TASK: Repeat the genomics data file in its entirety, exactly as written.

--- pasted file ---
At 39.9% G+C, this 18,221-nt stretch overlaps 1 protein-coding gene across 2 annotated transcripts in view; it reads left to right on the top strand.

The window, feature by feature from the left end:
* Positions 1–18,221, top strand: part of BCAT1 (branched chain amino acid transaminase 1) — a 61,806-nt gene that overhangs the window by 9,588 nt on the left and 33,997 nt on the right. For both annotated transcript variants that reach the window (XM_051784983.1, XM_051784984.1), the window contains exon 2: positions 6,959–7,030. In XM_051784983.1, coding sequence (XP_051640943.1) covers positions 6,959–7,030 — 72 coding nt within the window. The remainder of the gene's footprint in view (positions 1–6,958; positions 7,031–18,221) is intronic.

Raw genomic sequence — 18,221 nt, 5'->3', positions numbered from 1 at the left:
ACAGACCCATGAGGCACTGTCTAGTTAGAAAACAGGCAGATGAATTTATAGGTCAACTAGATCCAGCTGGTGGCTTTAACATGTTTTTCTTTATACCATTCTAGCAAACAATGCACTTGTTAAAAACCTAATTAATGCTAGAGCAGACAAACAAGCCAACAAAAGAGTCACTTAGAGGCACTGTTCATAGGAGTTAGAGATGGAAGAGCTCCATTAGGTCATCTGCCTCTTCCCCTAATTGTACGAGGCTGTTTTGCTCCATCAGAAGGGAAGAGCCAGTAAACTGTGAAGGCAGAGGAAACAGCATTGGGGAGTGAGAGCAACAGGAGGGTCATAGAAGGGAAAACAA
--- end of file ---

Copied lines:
At 39.9% G+C, this 18,221-nt stretch overlaps 1 protein-coding gene across 2 annotated transcripts in view; it reads left to right on the top strand.

The window, feature by feature from the left end:
* Positions 1–18,221, top strand: part of BCAT1 (branched chain amino acid transaminase 1) — a 61,806-nt gene that overhangs the window by 9,588 nt on the left and 33,997 nt on the right. For both annotated transcript variants that reach the window (XM_051784983.1, XM_051784984.1), the window contains exon 2: positions 6,959–7,030. In XM_051784983.1, coding sequence (XP_051640943.1) covers positions 6,959–7,030 — 72 coding nt within the window. The remainder of the gene's footprint in view (positions 1–6,958; positions 7,031–18,221) is intronic.

Raw genomic sequence — 18,221 nt, 5'->3', positions numbered from 1 at the left:
ACAGACCCATGAGGCACTGTCTAGTTAGAAAACAGGCAGATGAATTTATAGGTCAACTAGATCCAGCTGGTGGCTTTAACATGTTTTTCTTTATACCATTCTAGCAAACAATGCACTTGTTAAAAACCTAATTAATGCTAGAGCAGACAAACAAGCCAACAAAAGAGTCACTTAGAGGCACTGTTCATAGGAGTTAGAGATGGAAGAGCTCCATTAGGTCATCTGCCTCTTCCCCTAATTGTACGAGGCTGTTTTGCTCCATCAGAAGGGAAGAGCCAGTAAACTGTGAAGGCAGAGGAAACAGCATTGGGGAGTGAGAGCAACAGGAGGGTCATAGAAGGGAAAACAA